Daniel J. Murphy is known for elevating SaaS startups to new levels of success. He helped Privy become one of the fastest-growing companies in the U.S., established HubSpot’s customer review program, and grew Drift’s marketing team eightfold in two years.
He helped grow these companies as a product marketing manager.
The product marketing manager (PMM) is responsible for creating and executing the product marketing strategy. It’s a vital hire for companies competing in saturated markets—which means most companies today.
In this article, you will learn the core responsibilities of the product marketing manager, plus the skills and attributes that make a truly great PMM.
Product marketing is today’s most critical marketing function. And yet, it’s unfamiliar and confusing to many. The best way to think about it: product marketing is strategy.
Product marketers work to understand the market and what motivates customers. They choose the market segments to target. They determine what attributes the product needs to win against the competition. They design an effective go-to-market plan along with the required positioning and messaging.
In this article, we brought together 17 of the best product marketers from companies like Gong, Privy, HighSpot and Vanguard (most of them are your instructors in CXL’s Product Marketing Minidegree) and asked them for their best advice for those who want to rise through the ranks of the most in-demand marketing role today.
The world’s best marketers don’t get to the top of their field by accident. They consume the right sources; they read the right books. They take what they learn and put it into practice.
But with the daily demands of most marketing professionals, it’s often an uphill battle to take a step back and set aside time to learn new skills. All too often, that quarterly report or urgent client request takes priority, time and time again.
One of the most challenging parts of producing high-quality content is finding and sourcing accurate statistics and research. You’ll often go down the sourcing rabbit hole only to discover that a statistic is from 2012 or that the study’s sample size consisted of just a few people—and that’s only after you make an effort to dig deeper.
With many outdated and misleading statistics crowding the first page of Google, how do you know which stats are legitimate? How can you use research to strengthen your content rather than regurgitating the same old stats?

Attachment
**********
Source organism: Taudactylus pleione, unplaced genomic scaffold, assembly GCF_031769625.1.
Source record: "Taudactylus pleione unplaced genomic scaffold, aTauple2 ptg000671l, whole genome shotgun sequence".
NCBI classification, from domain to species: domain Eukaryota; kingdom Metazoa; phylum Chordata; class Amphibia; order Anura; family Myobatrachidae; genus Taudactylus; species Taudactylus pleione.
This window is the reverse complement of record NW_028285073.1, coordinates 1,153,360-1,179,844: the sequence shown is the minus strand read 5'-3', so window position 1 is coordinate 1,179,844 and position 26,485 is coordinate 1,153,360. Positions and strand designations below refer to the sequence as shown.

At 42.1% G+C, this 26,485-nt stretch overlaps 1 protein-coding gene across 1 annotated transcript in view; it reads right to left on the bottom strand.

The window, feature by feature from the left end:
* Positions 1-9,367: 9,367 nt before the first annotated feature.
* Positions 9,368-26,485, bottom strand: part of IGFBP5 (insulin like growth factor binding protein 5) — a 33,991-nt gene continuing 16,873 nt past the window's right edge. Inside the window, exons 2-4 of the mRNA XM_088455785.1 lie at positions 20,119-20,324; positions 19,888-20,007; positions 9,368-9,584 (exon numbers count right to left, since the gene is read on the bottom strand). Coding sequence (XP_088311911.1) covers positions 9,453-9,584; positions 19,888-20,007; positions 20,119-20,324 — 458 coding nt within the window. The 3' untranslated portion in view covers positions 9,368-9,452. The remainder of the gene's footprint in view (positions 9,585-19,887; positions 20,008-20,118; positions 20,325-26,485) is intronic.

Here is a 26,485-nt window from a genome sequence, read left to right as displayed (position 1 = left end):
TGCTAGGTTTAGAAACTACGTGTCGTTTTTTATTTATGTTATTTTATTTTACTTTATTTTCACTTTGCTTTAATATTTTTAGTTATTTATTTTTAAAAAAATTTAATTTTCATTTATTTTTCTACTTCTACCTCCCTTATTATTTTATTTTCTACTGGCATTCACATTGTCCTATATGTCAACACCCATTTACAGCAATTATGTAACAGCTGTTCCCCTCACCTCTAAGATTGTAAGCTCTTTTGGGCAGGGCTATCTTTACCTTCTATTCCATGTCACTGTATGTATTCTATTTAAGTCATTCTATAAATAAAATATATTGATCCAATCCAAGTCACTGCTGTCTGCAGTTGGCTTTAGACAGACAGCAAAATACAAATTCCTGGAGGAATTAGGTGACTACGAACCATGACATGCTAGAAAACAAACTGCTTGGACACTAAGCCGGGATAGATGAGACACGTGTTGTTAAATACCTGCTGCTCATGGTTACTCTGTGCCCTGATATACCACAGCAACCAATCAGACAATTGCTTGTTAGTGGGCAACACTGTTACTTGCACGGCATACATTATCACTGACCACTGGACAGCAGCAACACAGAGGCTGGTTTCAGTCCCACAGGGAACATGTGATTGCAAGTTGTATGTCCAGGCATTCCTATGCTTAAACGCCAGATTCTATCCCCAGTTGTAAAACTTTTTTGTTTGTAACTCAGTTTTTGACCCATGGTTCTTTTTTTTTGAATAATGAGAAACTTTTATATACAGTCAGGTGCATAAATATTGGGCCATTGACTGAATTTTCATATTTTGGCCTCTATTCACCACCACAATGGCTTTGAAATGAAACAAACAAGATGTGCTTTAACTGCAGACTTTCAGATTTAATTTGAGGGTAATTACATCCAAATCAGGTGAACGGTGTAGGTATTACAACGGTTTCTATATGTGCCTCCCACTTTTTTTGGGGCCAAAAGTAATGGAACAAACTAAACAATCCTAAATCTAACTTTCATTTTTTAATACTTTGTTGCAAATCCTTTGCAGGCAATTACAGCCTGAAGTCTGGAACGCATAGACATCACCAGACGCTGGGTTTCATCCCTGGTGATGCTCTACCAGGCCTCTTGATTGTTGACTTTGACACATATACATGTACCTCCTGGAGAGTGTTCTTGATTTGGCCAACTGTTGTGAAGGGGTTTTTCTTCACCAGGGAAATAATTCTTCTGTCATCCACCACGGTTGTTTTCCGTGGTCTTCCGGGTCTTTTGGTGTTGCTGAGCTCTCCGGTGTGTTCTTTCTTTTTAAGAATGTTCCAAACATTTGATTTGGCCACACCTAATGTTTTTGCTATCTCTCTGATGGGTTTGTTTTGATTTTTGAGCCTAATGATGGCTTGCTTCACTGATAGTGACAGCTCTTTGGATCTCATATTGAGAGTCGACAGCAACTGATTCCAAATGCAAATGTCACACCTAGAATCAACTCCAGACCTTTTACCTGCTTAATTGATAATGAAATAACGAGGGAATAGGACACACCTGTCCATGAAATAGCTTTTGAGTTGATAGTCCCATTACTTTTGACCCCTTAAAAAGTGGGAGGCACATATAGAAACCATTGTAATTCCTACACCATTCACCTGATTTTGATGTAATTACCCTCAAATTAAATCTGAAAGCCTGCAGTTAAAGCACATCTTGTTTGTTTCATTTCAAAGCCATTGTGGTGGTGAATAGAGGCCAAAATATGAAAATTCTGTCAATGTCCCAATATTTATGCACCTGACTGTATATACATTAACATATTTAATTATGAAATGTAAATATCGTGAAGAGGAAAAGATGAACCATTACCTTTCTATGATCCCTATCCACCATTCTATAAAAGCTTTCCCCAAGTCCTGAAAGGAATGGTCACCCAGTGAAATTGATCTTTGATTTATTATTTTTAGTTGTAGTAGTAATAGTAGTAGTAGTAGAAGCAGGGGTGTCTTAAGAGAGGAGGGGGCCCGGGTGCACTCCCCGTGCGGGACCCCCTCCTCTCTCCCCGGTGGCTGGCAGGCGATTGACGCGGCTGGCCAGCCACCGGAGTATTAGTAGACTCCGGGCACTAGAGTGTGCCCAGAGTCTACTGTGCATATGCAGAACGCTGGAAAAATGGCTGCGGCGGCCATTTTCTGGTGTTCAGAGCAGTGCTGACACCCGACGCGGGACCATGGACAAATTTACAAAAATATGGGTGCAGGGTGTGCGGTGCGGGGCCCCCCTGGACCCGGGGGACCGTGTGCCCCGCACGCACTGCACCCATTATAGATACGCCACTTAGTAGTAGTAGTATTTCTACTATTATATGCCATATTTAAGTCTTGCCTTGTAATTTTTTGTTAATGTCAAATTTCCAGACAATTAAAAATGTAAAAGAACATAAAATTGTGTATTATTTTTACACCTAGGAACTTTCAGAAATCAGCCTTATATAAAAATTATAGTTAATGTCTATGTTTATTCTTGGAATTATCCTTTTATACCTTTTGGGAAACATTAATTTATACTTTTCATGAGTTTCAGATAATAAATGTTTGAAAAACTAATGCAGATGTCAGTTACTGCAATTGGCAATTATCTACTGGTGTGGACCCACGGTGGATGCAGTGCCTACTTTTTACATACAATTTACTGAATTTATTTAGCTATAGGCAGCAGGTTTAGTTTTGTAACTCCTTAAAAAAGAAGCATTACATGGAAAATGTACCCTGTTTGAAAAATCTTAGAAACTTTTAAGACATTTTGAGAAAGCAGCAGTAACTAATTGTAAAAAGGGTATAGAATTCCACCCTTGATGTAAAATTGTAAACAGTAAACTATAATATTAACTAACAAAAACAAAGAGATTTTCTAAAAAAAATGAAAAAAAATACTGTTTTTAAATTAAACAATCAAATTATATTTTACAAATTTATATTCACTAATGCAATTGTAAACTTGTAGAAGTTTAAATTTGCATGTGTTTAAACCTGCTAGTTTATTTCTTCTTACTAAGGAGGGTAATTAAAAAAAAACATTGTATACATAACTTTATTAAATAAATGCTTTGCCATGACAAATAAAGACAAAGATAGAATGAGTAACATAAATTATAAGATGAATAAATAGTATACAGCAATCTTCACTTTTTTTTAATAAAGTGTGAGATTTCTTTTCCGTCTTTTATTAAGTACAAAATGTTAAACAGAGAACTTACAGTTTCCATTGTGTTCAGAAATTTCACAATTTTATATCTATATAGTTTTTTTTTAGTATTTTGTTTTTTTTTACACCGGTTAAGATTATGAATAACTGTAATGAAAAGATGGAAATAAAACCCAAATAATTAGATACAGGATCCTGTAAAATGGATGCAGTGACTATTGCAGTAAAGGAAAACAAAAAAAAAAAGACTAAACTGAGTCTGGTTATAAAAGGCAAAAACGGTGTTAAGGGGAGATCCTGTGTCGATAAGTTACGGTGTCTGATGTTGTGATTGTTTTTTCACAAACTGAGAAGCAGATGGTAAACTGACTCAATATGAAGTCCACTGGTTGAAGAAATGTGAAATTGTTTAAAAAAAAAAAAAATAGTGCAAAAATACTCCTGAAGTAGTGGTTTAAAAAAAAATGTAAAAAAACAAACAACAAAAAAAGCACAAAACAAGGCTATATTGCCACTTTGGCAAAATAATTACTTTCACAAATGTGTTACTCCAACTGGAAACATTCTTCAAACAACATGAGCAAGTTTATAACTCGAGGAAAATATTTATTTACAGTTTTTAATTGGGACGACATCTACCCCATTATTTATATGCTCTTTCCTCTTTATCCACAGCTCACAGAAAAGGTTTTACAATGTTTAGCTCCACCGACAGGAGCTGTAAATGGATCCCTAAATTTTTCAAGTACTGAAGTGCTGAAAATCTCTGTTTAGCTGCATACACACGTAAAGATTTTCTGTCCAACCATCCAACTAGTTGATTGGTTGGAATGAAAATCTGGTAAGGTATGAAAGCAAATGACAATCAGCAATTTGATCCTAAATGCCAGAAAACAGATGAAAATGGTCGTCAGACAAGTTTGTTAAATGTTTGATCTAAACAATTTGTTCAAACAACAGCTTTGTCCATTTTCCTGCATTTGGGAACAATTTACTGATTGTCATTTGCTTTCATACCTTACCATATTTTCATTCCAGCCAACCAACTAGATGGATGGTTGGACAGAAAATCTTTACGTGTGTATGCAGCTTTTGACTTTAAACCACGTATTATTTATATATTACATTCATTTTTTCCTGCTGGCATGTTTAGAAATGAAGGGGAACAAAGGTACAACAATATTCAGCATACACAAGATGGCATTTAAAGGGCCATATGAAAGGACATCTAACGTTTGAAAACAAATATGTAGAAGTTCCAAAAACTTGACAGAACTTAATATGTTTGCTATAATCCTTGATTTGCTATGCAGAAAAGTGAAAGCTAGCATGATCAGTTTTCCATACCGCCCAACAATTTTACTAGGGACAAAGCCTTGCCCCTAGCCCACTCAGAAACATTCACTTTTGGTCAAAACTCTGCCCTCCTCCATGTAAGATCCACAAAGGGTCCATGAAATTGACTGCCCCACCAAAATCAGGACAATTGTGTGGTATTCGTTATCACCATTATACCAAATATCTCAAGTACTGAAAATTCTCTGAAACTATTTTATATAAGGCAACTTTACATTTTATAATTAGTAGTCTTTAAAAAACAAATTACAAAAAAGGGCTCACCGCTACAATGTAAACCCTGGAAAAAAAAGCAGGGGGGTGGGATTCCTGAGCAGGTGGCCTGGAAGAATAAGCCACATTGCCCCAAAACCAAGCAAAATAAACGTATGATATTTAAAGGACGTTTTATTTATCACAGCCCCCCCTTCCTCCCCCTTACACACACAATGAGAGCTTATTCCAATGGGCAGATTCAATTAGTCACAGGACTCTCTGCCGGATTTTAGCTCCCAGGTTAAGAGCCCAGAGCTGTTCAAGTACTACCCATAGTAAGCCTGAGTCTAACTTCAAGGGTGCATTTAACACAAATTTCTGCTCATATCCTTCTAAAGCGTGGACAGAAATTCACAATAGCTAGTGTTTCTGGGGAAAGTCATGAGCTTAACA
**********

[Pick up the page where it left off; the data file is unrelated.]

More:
What worked in SEO, content, and growth just a few months ago may not be effective today. Making things even more challenging, there’s so much noise. Is that top-ranked content on Google actually the best thing out there? Or is it the same “me too” content?
We identified top marketers based on some good-but-imperfect criteria (e.g., mentions on marketing sites, social media presence, recent presentations, etc.).
Then, we used that expert seed list to gather opinions on which people, sites, and books all marketers should listen to, read, or watch.
On January 23, Google announced that, “If a web page listing is elevated into the featured snippet position, we no longer repeat it in the first page of results.”
U.S. companies spend billions on training each year. What about marketing departments? How much do they spend? What are they getting out of it? And what are they struggling to solve?
This study examines people’s tendencies to average, not sum, values of items in a list or presented as package deals.
We provide 3 perspectives: 1. we outline what products and lists two academic studies have tested, 2. we duplicate a product and list test with a larger sample size to try and replicate the findings, and 3. we then apply the test to six new products, three experiential products (travel package, hotel night, massage) and three physical products (camera, printer, kitchen mixer).
In this CXL Institute study, we explore how general perceptions of a website are affected by the use of a “human authority image” (a picture of a company’s founder, or maybe just a photo of a person presumably representing the company) on an agency website homepage.
This study, conducted through CXL Institute, is the first of a two-part series exploring security perceptions on checkout pages. We compare the effectiveness of six popular trust badges on an actual checkout page.